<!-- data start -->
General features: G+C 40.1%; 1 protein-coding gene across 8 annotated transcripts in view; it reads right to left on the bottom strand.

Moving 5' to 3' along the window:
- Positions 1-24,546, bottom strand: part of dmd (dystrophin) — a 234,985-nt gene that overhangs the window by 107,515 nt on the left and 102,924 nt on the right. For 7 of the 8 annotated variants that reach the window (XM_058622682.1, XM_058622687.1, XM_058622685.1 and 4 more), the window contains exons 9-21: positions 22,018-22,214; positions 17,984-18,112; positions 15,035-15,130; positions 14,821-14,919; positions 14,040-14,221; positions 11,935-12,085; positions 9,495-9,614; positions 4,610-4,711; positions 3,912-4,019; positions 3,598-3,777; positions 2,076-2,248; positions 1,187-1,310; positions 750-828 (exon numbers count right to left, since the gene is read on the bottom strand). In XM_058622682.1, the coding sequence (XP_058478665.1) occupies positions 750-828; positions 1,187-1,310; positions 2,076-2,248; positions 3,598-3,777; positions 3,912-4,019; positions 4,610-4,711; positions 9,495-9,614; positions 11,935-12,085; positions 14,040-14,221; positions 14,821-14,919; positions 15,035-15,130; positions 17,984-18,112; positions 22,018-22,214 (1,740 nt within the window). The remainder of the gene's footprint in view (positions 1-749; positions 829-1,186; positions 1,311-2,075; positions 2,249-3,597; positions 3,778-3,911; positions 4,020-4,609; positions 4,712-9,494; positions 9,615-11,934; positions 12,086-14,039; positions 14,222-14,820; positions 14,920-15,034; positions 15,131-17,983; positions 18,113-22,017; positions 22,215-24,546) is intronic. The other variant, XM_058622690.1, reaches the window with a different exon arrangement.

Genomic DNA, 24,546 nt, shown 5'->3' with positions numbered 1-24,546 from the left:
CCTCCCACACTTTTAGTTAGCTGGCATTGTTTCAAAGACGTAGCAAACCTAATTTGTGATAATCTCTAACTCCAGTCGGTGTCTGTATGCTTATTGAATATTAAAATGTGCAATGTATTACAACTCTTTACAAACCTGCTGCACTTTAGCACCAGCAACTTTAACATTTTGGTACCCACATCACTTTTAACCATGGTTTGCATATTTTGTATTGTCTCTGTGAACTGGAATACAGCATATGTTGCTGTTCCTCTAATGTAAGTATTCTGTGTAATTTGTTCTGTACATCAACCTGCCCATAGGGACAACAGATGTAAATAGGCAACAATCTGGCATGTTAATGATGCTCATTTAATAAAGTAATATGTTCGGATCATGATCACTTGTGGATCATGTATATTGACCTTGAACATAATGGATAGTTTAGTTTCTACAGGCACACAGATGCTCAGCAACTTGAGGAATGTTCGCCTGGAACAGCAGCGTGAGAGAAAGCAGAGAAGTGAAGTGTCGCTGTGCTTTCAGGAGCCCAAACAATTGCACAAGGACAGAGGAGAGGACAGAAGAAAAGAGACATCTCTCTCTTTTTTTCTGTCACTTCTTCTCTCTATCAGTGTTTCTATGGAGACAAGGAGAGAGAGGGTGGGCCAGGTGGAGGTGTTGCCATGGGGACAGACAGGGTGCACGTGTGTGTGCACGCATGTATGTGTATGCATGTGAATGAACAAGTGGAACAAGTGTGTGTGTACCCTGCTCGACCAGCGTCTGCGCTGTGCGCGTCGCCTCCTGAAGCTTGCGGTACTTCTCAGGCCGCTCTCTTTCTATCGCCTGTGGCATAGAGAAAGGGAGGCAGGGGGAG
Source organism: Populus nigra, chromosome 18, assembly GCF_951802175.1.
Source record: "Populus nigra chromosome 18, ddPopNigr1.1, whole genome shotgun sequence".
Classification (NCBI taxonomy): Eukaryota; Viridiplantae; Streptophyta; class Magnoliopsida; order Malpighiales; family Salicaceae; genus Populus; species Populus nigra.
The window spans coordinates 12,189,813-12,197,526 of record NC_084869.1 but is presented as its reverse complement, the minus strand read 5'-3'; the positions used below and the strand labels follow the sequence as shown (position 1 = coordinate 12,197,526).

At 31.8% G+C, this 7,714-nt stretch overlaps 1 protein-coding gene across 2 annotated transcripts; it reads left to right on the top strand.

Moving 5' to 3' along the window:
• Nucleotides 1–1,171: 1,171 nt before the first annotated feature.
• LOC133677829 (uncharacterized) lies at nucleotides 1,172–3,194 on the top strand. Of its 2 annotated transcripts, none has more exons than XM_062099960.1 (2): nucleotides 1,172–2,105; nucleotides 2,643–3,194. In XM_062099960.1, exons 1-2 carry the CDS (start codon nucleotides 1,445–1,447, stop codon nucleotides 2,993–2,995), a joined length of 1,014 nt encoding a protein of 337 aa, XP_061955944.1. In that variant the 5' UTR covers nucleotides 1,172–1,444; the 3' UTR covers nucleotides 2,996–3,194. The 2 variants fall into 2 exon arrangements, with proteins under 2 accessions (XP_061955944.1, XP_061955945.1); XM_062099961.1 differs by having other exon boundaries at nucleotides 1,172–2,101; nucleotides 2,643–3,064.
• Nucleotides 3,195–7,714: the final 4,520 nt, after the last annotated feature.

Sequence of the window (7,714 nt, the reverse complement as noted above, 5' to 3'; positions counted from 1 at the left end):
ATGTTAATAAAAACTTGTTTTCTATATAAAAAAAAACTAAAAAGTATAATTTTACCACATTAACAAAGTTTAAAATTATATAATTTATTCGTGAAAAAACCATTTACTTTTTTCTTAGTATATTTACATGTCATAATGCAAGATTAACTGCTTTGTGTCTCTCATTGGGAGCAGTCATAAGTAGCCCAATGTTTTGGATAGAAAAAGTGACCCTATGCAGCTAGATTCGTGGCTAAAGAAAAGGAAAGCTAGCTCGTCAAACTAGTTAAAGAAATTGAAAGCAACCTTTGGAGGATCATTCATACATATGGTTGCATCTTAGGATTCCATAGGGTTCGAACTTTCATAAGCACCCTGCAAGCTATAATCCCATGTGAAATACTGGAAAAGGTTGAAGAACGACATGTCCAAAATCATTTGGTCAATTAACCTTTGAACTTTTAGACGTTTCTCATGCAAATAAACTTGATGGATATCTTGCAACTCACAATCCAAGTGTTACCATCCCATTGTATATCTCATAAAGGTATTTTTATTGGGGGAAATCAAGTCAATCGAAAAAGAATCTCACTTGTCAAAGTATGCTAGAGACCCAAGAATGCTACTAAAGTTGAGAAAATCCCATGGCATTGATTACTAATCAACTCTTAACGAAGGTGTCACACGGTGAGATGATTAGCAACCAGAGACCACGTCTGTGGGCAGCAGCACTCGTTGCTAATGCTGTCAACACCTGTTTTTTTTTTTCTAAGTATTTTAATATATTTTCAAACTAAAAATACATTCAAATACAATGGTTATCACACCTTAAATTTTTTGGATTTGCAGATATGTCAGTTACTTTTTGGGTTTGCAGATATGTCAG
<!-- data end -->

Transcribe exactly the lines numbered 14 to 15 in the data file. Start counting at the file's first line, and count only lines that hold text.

• Nucleotides 3,195–7,714: the final 4,520 nt, after the last annotated feature.

Sequence of the window (7,714 nt, the reverse complement as noted above, 5' to 3'; positions counted from 1 at the left end):